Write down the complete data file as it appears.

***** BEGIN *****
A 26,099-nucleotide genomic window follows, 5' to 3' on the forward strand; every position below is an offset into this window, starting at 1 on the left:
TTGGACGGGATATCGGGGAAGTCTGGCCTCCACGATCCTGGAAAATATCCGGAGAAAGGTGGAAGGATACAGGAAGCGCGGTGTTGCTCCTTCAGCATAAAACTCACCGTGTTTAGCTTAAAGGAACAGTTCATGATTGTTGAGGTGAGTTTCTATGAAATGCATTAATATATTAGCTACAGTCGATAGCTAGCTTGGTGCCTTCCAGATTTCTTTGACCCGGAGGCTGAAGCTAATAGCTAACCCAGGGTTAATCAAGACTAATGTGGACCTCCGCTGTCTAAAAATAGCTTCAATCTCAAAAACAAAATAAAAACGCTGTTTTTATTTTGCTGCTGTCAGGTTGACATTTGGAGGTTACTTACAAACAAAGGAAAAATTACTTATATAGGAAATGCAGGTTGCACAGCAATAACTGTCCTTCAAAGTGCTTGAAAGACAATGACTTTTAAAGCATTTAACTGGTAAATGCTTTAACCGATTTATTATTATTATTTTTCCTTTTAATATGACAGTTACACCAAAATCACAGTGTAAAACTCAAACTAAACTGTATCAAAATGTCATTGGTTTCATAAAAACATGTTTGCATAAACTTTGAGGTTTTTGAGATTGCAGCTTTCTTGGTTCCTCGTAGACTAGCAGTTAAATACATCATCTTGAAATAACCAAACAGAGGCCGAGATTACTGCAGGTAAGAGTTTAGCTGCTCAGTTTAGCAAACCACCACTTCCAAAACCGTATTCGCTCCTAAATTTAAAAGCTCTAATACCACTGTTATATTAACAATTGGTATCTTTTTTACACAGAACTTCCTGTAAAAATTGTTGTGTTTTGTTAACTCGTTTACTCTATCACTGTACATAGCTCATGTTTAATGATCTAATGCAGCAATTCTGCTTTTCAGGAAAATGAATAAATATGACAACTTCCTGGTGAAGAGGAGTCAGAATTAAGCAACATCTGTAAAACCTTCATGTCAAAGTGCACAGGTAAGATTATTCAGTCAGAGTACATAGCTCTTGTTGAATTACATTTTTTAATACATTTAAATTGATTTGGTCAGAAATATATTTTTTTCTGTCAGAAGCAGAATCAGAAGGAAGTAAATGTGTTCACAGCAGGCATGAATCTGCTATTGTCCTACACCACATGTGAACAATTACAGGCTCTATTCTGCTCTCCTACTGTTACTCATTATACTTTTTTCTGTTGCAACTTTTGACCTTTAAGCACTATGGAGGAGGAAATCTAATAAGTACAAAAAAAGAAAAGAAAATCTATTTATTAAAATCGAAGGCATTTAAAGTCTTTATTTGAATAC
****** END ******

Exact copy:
A 26,099-nucleotide genomic window follows, 5' to 3' on the forward strand; every position below is an offset into this window, starting at 1 on the left:
TTGGACGGGATATCGGGGAAGTCTGGCCTCCACGATCCTGGAAAATATCCGGAGAAAGGTGGAAGGATACAGGAAGCGCGGTGTTGCTCCTTCAGCATAAAACTCACCGTGTTTAGCTTAAAGGAACAGTTCATGATTGTTGAGGTGAGTTTCTATGAAATGCATTAATATATTAGCTACAGTCGATAGCTAGCTTGGTGCCTTCCAGATTTCTTTGACCCGGAGGCTGAAGCTAATAGCTAACCCAGGGTTAATCAAGACTAATGTGGACCTCCGCTGTCTAAAAATAGCTTCAATCTCAAAAACAAAATAAAAACGCTGTTTTTATTTTGCTGCTGTCAGGTTGACATTTGGAGGTTACTTACAAACAAAGGAAAAATTACTTATATAGGAAATGCAGGTTGCACAGCAATAACTGTCCTTCAAAGTGCTTGAAAGACAATGACTTTTAAAGCATTTAACTGGTAAATGCTTTAACCGATTTATTATTATTATTTTTCCTTTTAATATGACAGTTACACCAAAATCACAGTGTAAAACTCAAACTAAACTGTATCAAAATGTCATTGGTTTCATAAAAACATGTTTGCATAAACTTTGAGGTTTTTGAGATTGCAGCTTTCTTGGTTCCTCGTAGACTAGCAGTTAAATACATCATCTTGAAATAACCAAACAGAGGCCGAGATTACTGCAGGTAAGAGTTTAGCTGCTCAGTTTAGCAAACCACCACTTCCAAAACCGTATTCGCTCCTAAATTTAAAAGCTCTAATACCACTGTTATATTAACAATTGGTATCTTTTTTACACAGAACTTCCTGTAAAAATTGTTGTGTTTTGTTAACTCGTTTACTCTATCACTGTACATAGCTCATGTTTAATGATCTAATGCAGCAATTCTGCTTTTCAGGAAAATGAATAAATATGACAACTTCCTGGTGAAGAGGAGTCAGAATTAAGCAACATCTGTAAAACCTTCATGTCAAAGTGCACAGGTAAGATTATTCAGTCAGAGTACATAGCTCTTGTTGAATTACATTTTTTAATACATTTAAATTGATTTGGTCAGAAATATATTTTTTTCTGTCAGAAGCAGAATCAGAAGGAAGTAAATGTGTTCACAGCAGGCATGAATCTGCTATTGTCCTACACCACATGTGAACAATTACAGGCTCTATTCTGCTCTCCTACTGTTACTCATTATACTTTTTTCTGTTGCAACTTTTGACCTTTAAGCACTATGGAGGAGGAAATCTAATAAGTACAAAAAAAGAAAAGAAAATCTATTTATTAAAATCGAAGGCATTTAAAGTCTTTATTTGAATAC